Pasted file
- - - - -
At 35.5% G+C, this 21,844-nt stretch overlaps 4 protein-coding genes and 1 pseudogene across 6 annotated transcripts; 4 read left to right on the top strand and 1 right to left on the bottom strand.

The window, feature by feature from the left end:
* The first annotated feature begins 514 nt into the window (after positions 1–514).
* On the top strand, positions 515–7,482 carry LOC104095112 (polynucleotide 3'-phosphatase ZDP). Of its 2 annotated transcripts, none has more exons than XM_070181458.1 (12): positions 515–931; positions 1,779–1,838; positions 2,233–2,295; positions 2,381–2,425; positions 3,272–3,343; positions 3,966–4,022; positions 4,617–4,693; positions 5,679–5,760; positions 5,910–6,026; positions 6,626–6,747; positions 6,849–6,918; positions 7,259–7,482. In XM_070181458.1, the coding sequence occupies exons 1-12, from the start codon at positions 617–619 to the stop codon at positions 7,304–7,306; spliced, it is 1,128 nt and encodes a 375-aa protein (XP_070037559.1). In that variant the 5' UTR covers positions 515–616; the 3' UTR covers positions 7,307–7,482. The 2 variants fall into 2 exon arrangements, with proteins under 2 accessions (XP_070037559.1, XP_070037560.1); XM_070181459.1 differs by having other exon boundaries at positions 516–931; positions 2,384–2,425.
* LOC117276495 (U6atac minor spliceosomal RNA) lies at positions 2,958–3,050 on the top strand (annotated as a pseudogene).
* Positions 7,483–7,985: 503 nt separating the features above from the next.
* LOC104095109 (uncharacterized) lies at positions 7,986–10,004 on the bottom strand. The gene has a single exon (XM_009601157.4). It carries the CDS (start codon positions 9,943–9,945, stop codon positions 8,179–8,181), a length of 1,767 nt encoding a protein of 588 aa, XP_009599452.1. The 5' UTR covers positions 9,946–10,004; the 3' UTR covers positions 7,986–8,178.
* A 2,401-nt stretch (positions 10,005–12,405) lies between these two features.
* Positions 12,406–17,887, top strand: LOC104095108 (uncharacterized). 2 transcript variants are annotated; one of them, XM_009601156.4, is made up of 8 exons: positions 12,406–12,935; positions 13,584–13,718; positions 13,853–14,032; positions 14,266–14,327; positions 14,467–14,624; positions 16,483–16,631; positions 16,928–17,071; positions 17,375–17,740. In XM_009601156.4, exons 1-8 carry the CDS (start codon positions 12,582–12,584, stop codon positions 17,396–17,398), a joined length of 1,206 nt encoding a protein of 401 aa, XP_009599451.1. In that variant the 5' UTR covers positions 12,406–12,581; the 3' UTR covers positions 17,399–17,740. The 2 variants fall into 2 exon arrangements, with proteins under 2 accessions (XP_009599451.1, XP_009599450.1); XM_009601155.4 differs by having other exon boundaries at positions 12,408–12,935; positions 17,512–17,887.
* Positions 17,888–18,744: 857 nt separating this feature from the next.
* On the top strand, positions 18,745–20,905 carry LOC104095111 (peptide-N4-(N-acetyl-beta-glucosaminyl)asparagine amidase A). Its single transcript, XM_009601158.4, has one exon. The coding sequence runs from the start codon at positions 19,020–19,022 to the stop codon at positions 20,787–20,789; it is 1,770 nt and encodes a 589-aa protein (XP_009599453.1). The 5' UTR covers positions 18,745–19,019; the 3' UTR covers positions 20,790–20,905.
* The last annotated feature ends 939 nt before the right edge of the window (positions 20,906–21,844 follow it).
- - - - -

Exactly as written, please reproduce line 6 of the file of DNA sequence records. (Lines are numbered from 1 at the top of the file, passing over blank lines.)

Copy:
* Positions 7,483–7,985: 503 nt separating the features above from the next.